In terms of artistic directors who do films personally and passionately, there is no better shining example than Francis Ford Coppola. Coppola is best known for being the Oscar-winning director of The Godfather. However, instead of going the route of most Hollywood directors, Coppola took a different thoroughfare.
Coppola wrote a personal letter, which got distributed at various Landmark theaters screening this independent film. In the letter, Coppola expressed that he wanted to avoid the trappings of a typical Hollywood director.
Hollywood directors are expected to do genre films, or films that are predictable because predetermined, films that are cookie-cutter assembled. Coppola didn't want those expectations. He wanted to do something different, something unique, something never seen before.
The films of Ingmar Bergman, Michelangelo Antonioni, and Akira Kurosawa were his inspiration. Those films were philosophical and artistic. They weren't blockbusters or movies that made a lot of money, but they were movies that had more of an emotional or intellectual effect on their viewers.
Coppola realized though that the Hollywood business wanted blockbusters, not philosophical or artistic. Yet, it's those types of films that Coppola wanted to make. Disillusioned, he distanced himself from the Hollywood mainstream.
Coppola hadn't even written an original screenplay in 30 years. The last time he did, he received an Oscar nomination for The Conversation (1974), but he was so turned off by the mainstream that he retreated. According to Coppola's letter, it wasn't until his daughter entered the game as a writer-director herself earlier this decade that Coppola even considered doing artistic films again.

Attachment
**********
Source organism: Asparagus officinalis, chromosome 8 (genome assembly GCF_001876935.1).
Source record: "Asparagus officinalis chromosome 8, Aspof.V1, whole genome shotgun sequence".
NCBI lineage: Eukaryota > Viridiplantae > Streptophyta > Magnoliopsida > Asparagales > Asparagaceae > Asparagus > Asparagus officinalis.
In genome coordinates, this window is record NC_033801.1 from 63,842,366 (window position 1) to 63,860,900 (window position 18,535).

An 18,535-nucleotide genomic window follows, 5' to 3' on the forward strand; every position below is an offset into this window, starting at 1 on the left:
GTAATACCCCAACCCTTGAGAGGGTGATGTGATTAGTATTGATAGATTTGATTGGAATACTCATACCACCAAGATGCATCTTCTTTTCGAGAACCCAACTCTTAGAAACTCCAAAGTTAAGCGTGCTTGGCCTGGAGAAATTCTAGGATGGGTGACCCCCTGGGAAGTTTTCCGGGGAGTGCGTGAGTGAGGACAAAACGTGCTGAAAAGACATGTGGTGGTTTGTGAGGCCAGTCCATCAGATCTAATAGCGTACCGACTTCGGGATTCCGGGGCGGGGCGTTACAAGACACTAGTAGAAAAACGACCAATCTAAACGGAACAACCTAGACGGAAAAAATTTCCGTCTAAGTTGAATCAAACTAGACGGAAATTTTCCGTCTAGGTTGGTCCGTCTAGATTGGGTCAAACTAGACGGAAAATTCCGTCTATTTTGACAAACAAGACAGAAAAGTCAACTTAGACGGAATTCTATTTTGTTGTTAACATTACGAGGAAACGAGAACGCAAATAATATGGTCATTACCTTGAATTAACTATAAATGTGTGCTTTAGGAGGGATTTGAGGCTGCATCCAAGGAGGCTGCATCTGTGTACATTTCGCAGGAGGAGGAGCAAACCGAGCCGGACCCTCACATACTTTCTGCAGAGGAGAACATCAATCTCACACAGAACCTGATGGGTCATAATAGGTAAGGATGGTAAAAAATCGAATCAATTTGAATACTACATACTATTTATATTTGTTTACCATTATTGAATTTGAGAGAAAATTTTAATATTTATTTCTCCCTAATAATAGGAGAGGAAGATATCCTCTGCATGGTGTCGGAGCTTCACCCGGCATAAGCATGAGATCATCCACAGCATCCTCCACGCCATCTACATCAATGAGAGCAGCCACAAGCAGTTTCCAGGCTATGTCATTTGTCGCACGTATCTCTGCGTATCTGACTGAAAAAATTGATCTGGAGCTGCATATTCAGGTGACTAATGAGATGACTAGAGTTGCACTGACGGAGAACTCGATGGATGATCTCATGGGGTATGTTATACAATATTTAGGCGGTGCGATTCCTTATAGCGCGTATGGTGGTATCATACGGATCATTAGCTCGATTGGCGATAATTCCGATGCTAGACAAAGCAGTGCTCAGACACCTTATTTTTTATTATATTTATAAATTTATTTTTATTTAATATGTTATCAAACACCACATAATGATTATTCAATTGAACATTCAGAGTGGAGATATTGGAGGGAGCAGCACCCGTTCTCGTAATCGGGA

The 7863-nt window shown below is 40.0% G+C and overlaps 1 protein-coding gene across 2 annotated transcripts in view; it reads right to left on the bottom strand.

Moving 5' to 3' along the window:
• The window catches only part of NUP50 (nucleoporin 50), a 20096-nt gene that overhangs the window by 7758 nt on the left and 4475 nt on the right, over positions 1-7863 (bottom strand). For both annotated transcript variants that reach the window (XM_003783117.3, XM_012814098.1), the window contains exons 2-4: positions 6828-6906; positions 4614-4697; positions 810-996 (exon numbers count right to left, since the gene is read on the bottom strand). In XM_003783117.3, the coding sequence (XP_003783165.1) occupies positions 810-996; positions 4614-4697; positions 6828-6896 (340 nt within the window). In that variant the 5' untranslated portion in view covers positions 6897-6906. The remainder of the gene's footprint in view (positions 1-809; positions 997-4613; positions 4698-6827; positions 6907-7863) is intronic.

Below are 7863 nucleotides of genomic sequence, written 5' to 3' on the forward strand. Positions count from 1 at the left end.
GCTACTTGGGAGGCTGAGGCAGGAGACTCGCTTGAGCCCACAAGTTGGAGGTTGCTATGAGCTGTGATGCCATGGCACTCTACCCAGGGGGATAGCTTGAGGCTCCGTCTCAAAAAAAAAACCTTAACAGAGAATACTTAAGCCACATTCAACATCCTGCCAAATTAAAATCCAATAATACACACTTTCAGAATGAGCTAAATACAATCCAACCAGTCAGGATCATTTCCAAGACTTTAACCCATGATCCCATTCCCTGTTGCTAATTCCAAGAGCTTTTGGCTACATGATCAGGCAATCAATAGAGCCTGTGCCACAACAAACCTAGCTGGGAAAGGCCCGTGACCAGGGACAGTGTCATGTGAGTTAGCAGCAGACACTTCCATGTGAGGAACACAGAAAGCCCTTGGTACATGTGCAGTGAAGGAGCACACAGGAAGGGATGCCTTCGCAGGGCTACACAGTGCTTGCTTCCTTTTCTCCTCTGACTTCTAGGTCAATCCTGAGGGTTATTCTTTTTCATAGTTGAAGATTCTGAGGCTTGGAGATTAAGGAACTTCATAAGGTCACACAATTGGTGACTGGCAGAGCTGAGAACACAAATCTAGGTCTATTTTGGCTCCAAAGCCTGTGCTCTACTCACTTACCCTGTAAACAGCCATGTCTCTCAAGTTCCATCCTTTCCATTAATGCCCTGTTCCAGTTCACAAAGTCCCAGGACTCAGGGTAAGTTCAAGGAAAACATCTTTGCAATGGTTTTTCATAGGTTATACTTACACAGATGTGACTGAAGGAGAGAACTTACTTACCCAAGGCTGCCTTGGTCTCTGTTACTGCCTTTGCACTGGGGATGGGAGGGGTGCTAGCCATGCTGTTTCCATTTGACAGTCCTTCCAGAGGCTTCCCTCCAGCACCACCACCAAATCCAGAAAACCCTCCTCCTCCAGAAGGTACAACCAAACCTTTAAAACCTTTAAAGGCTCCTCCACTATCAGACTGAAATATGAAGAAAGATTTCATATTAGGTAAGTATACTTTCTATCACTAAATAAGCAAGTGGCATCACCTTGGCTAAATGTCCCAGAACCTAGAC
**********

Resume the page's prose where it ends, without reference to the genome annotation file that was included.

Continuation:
Coppola is now 70. Going back to doing what he wanted to do when he was fresh out of college seemed daunting. That, coupled with the fact that he would get no help from Hollywood- he would have to finance his artistic films all by himself- made things seem even more difficult.
In 2007, Coppola got the chance to direct a film called Youth Without Youth. It was about an old man who becomes young again after getting struck by lightning. It gives him the opportunity to do things he always wanted, things he wanted when he was younger. It was the perfect metaphor for Coppola. No, he wasn't struck by lightning, but Coppola was rejuvenated.
Therefore, Coppola got to work on creating this film, which to date is definitely the most artistic and the most beautiful of 2009. Coppola shot the film in mostly black-and-white with occassional color interludes and flashbacks.
Anyone who knows me knows I have a weakness for black-and-white photography. The b & w camerawork that Coppola utilizes here is very evocative of 1940s studio films, and, no matter what someone may think, no one can argue that those films aren't gorgeous and glamorous.
And, that's also probably the best description I can give to Coppola's film here. It's gorgeous. It is such a rapturous, richly textured vision that there is not a single frame that isn't like eye candy.
Coppola is at once a master of mise-en-scene. This past decade, the convention has leaned more toward documentary-style cinematography. If something is happening, the convention is to capture it front and center, even and most especially if it's loose and off tripod, making it shaky and often ugly in its presentation.
However, it's not just about what you see. It's also HOW you see it. Film is a director's medium. Where a camera is placed in relation to the setting and the subjects is important and should be given care. A director must understand that every inch of the frame is precious and that every object in it is a weighted element that needs to be balanced like a seesaw.